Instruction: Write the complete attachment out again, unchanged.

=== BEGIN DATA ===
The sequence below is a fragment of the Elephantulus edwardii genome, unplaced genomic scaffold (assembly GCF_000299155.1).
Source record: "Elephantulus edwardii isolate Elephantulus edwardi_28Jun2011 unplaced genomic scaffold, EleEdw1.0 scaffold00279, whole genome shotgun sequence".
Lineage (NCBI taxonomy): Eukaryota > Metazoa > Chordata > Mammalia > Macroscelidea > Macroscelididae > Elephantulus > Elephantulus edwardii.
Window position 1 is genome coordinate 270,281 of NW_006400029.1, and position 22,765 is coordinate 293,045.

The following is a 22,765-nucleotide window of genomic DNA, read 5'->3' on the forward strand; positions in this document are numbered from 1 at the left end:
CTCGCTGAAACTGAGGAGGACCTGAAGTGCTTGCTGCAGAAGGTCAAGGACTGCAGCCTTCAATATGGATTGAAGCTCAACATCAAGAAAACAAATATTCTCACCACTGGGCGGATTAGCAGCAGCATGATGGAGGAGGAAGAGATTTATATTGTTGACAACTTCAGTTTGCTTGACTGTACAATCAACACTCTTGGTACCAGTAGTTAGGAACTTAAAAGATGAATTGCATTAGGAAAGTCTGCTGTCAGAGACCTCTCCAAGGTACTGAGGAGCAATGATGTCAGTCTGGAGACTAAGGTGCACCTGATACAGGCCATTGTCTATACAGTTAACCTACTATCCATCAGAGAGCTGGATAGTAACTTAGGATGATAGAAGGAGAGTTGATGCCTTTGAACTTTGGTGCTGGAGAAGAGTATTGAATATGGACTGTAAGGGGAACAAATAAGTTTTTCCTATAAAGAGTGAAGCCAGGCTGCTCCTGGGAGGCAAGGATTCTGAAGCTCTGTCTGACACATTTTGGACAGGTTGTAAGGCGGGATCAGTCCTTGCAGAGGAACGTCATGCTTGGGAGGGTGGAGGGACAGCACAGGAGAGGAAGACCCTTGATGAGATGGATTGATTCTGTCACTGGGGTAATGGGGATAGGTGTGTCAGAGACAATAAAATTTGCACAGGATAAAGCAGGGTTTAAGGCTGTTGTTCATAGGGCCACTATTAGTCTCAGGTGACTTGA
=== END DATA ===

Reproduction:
The sequence below is a fragment of the Elephantulus edwardii genome, unplaced genomic scaffold (assembly GCF_000299155.1).
Source record: "Elephantulus edwardii isolate Elephantulus edwardi_28Jun2011 unplaced genomic scaffold, EleEdw1.0 scaffold00279, whole genome shotgun sequence".
Lineage (NCBI taxonomy): Eukaryota > Metazoa > Chordata > Mammalia > Macroscelidea > Macroscelididae > Elephantulus > Elephantulus edwardii.
Window position 1 is genome coordinate 270,281 of NW_006400029.1, and position 22,765 is coordinate 293,045.

The following is a 22,765-nucleotide window of genomic DNA, read 5'->3' on the forward strand; positions in this document are numbered from 1 at the left end:
CTCGCTGAAACTGAGGAGGACCTGAAGTGCTTGCTGCAGAAGGTCAAGGACTGCAGCCTTCAATATGGATTGAAGCTCAACATCAAGAAAACAAATATTCTCACCACTGGGCGGATTAGCAGCAGCATGATGGAGGAGGAAGAGATTTATATTGTTGACAACTTCAGTTTGCTTGACTGTACAATCAACACTCTTGGTACCAGTAGTTAGGAACTTAAAAGATGAATTGCATTAGGAAAGTCTGCTGTCAGAGACCTCTCCAAGGTACTGAGGAGCAATGATGTCAGTCTGGAGACTAAGGTGCACCTGATACAGGCCATTGTCTATACAGTTAACCTACTATCCATCAGAGAGCTGGATAGTAACTTAGGATGATAGAAGGAGAGTTGATGCCTTTGAACTTTGGTGCTGGAGAAGAGTATTGAATATGGACTGTAAGGGGAACAAATAAGTTTTTCCTATAAAGAGTGAAGCCAGGCTGCTCCTGGGAGGCAAGGATTCTGAAGCTCTGTCTGACACATTTTGGACAGGTTGTAAGGCGGGATCAGTCCTTGCAGAGGAACGTCATGCTTGGGAGGGTGGAGGGACAGCACAGGAGAGGAAGACCCTTGATGAGATGGATTGATTCTGTCACTGGGGTAATGGGGATAGGTGTGTCAGAGACAATAAAATTTGCACAGGATAAAGCAGGGTTTAAGGCTGTTGTTCATAGGGCCACTATTAGTCTCAGGTGACTTGA